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Banking and Finance

Systemically Important Nonbank Financial Institutions: FSOC Approves Final Rule

On April 11, 2012, the Financial Stability Oversight Council (the "Council") gave more shape to the framework of systemic risk regulation by publishing a final rule (the "Rule") that sets forth the process for the designation of nonbank financial institutions as systemically important. Once designated, these systemically important financial institutions ("SIFIs") will be supervised by the Federal Reserve Board (the "Board") in much the same way that it supervises bank holding companies with $50 billion or more in consolidated assets. This supervision will involve the use of more rigorous "enhanced prudential standards" than apply to bank holding companies below the $50 billion floor. The Board proposed such standards earlier this year. Large nonbank financial companies should review the Rule with care, given the onerous consequences of designation and the intricacies of the designation process.

The designation of nonbank financial firms as SIFIs is one tool, but perhaps not the most efficient tool, for addressing systemic risk in the financial services industry. The Dodd-Frank Act Wall Street Reform and Consumer Protection Act ("Dodd-Frank" or the "Act") provides two other tools: the identification and regulation of systemically risky activities across all financial institutions and authority to resolve distressed SIFIs in an organized manner outside the bankruptcy and bank receivership processes.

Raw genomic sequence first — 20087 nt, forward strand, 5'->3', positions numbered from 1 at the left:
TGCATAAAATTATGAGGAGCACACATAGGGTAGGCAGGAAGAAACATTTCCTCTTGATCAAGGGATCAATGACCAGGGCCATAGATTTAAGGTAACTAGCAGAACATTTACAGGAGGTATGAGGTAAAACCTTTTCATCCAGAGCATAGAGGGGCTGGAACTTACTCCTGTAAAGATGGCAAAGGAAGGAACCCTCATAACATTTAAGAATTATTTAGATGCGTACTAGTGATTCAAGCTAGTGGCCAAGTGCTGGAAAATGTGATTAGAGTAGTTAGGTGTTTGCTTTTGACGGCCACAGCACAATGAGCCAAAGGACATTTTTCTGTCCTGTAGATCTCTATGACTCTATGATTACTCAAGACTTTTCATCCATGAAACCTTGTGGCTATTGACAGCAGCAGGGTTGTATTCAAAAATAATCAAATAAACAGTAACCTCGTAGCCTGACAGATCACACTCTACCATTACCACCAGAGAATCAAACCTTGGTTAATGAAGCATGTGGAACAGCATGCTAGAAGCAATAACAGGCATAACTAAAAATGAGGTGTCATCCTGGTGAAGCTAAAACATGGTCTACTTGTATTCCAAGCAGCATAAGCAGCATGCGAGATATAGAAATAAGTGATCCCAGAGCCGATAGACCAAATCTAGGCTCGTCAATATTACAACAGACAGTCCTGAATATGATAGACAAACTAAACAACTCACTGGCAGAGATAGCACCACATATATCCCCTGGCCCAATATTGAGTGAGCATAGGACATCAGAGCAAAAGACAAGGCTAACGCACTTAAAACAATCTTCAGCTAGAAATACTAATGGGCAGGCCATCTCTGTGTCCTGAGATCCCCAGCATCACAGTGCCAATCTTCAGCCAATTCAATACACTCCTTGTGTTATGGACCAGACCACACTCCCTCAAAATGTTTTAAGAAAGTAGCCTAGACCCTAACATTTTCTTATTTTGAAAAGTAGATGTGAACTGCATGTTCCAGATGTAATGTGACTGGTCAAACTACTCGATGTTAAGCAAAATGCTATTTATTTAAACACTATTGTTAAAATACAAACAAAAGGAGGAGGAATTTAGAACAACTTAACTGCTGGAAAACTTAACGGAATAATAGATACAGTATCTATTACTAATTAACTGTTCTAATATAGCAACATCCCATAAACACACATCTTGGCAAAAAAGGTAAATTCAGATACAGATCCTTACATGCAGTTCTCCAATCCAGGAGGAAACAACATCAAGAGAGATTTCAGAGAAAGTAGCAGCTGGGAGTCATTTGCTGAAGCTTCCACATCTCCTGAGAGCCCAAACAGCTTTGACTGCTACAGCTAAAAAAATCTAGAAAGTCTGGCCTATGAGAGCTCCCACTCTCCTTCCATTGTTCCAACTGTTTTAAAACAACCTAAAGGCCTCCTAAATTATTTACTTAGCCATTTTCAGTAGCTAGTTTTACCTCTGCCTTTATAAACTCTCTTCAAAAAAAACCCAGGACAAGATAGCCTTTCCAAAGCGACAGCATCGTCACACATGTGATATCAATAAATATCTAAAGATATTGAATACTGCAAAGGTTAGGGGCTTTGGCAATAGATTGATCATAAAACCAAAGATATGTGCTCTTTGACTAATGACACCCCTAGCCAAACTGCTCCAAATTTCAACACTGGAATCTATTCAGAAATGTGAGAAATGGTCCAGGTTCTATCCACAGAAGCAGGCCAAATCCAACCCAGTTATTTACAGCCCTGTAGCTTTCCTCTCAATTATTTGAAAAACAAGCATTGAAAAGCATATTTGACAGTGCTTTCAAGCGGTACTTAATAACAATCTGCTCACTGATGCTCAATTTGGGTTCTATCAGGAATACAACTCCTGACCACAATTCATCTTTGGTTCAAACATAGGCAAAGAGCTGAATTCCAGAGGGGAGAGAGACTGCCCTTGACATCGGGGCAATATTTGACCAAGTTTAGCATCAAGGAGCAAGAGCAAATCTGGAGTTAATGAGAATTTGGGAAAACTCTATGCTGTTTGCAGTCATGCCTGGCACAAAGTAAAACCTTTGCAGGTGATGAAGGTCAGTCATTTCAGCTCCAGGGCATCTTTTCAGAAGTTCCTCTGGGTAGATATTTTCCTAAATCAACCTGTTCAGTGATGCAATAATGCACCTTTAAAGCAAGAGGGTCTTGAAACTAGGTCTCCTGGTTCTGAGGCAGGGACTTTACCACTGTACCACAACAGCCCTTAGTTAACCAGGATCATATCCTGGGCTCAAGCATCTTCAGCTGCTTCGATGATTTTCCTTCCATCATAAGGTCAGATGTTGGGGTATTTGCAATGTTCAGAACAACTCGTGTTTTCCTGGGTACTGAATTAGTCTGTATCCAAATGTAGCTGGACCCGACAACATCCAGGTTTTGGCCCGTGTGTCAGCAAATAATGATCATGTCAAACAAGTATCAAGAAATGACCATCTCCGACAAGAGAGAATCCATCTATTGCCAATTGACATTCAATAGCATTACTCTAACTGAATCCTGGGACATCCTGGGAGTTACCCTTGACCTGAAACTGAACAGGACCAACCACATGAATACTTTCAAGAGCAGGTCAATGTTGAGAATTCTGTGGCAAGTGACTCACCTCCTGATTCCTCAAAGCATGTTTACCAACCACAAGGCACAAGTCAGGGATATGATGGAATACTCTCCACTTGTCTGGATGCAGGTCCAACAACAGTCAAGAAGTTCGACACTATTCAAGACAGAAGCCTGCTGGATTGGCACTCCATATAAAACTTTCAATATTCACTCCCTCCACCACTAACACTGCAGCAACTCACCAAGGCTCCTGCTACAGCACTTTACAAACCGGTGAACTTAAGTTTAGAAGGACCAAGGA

Because many firms are likely to engage in any given line of business that presents a high level of risk, the identification and regulation of these activities across the financial services industry is the most effective way to address systemic risk. The regulators will be able to collect information on how several firms operate the business and manage the attendant risks, which will enable the regulators to establish a sophisticated industry-wide approach. By contrast, the designation of particular firms will focus on idiosyncrasies and unique risks to financial stability that can only be handled on an institution-specific basis. This approach will create at best a materially smaller body of knowledge that can be applied to the regulation of other large firms. Nevertheless, the Council has chosen to concentrate on the designation of nonbank financial firms as presenting threats to U.S. financial stability. The review of activities that may lead to systemic risk seems to be a lower priority.

Important consequences will flow from designation as a SIFI. Designation would adversely affect the ability of these institutions to compete with their undesignated competitors due to increased costs and supervisory impact on their decision making process. Under the Rule, a significant number of large financial firms could be pulled into the Council's designation process. The Rule establishes quantitative thresholds to identify firms subject to the process, which appear to be at least in part "reverse engineered" based on experiences from the financial crisis. However, the metrics would also sweep up firms that would pose widely divergent levels and types of risk to financial stability, including many firms that do not warrant designation. Moreover, the Council has made clear that the universe of covered firms may go beyond those firms that meet the quantitative thresholds.

The Council has declined to provide any kind of exemption or safe harbor for sectors of the financial services industry that would seem to present no real threat to financial stability, either because regulation of particular activities would more effectively and more equitably address any risks posed, or because the bank holding company model would not effectively address any risks posed.

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For more legal analysis in financial industry regulation, visit Morrison & Foerster LLP's online resources.

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